From there I proceeded to the Heart of the Isle, the most sacred place in the Manx Witchcraft Tradition, to offer the relics of my Beloved, and commit them to that place and the Power there, as she had done years earlier with the ashes of her initiator. Water and stones I carried back from that place, in remembrance, and to share among the brethren who do not live and practice on the Isle.
I wandered the Sound, under very different conditions and clime than the last time I had been there. Gale force winds and torrential waves meant I had to keep a safer distance from the clifftops and beaches, but I did descend close enough to secure some slate pebbles for the risting of runes.
In the north, the clouds and winds vanished, and I ascended to the Castle of the High Place amid dazzling sunshine and picturesque views of the rolling green hills and whitewashed houses. En Route, and at a stop at the neolithic cairn at Ballafayle, I was delighted to come upon bronze sculptures of a pair of ravens which I had not seen before, installed quite beautifully and sensitively into the landscape.
ballafayleravens1.jpg

Physically walking the Land again feels like priming the engine prior to Sauin. I return to my home just in time to harvest the last potatoes from the garden, and move the mandrakes and tropical daturas indoors under lights, before celebrating the Ancestors and divining the upcoming year, and sharing the stones and stories of the Manx Traditional Line with my brethren.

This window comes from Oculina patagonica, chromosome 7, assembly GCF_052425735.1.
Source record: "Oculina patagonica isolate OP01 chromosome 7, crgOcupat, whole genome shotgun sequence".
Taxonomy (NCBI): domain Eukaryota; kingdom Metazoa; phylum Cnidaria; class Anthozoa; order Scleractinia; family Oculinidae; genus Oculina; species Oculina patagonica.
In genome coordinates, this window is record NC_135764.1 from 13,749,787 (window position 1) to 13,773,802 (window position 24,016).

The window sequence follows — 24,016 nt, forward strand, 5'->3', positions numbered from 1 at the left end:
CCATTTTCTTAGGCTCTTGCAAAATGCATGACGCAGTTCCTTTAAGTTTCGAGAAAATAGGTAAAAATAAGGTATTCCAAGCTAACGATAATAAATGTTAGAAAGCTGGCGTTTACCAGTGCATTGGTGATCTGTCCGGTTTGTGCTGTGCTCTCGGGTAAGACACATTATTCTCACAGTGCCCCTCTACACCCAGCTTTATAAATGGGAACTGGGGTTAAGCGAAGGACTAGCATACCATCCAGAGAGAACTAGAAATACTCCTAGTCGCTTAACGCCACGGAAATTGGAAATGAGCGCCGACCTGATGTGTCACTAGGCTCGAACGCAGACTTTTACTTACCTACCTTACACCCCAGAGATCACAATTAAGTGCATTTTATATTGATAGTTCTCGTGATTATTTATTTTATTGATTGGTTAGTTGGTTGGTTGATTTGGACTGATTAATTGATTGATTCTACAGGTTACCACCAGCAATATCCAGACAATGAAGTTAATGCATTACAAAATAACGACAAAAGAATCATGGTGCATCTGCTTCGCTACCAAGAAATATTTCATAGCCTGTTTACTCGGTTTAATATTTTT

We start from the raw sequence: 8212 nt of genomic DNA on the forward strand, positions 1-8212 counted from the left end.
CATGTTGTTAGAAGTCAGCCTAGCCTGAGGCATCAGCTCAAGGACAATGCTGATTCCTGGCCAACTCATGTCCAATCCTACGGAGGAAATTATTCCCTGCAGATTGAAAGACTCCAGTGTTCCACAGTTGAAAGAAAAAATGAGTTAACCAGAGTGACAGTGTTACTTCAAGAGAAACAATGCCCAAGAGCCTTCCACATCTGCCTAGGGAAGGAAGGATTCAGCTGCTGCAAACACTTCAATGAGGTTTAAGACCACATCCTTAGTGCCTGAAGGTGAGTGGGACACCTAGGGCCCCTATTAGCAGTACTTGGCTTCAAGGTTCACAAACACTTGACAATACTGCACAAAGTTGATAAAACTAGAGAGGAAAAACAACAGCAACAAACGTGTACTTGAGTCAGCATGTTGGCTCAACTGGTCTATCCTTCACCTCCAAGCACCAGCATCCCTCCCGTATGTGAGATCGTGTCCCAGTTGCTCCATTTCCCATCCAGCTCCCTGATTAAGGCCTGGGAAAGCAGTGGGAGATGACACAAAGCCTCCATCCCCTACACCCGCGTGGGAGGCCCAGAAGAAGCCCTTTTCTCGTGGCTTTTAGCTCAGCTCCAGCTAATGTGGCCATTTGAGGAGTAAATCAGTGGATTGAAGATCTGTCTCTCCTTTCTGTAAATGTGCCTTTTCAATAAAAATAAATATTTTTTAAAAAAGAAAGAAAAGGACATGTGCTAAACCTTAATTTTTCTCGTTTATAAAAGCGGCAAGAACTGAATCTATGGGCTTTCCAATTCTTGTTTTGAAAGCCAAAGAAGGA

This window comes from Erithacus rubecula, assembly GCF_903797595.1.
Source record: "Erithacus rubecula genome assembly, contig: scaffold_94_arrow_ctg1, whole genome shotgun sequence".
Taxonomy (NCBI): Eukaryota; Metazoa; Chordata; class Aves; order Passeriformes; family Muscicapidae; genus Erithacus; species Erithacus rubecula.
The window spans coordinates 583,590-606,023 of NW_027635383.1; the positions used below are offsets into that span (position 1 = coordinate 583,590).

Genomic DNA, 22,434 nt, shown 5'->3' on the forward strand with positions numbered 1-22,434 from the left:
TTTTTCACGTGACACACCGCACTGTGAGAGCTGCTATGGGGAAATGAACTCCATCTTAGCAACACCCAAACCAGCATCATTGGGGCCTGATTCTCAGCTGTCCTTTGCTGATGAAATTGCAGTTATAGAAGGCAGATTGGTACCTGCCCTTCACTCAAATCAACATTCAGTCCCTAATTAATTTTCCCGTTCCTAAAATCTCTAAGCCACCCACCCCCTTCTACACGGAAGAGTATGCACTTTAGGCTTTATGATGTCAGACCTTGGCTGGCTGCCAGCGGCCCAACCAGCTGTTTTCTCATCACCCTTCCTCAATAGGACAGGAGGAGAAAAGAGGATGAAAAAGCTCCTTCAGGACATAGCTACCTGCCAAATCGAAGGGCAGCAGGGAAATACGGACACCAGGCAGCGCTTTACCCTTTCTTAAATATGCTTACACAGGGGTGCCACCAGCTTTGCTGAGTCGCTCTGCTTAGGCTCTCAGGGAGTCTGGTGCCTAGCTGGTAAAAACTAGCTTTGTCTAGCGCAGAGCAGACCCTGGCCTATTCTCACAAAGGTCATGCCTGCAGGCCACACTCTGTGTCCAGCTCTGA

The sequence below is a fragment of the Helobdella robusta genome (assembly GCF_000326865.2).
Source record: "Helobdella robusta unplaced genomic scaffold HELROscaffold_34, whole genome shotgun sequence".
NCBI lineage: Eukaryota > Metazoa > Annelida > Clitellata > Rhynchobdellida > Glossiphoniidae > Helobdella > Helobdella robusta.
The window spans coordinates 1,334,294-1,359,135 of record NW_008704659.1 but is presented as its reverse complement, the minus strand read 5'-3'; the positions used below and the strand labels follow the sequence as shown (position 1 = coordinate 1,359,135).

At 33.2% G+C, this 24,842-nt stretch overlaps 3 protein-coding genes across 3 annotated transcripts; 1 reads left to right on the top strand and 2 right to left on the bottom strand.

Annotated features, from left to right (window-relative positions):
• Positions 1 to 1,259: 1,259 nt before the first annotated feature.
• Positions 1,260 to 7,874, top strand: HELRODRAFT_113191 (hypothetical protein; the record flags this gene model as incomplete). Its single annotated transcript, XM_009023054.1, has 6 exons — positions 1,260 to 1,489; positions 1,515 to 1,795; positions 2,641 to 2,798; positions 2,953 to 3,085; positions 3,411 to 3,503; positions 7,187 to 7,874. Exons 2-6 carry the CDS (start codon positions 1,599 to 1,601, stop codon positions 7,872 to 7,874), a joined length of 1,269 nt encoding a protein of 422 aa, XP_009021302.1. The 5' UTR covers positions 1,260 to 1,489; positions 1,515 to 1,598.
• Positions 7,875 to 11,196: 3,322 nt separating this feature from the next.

As we move into the dark and the cold, and the Work makes the transition from Land to Hearth, as the veils thin and we glimpse beyond and draw inspiration to direct and carry us through the winter, may we find solace and strength in the memories of our Ancestors, and the company of those who share the celebration with us.

 

Twelve days, Twelve tasks

Posted in Folklore, History, Projects with tags , , , , , , , on December 29, 2016 by manxwytch

The twelve days following the winter solstice have long represented interstices between the end of the old and the beginning of the new throughout the Celtic countries. As the popular calendar shifted the New Year from 1st November to 1st January, many of the traditions and influences around Sauin became associated with the twelve days. Divining the year to come was an important way-marker of this time, and many traditions around post-midwinter divination survived in the folklore and practice of the Isle.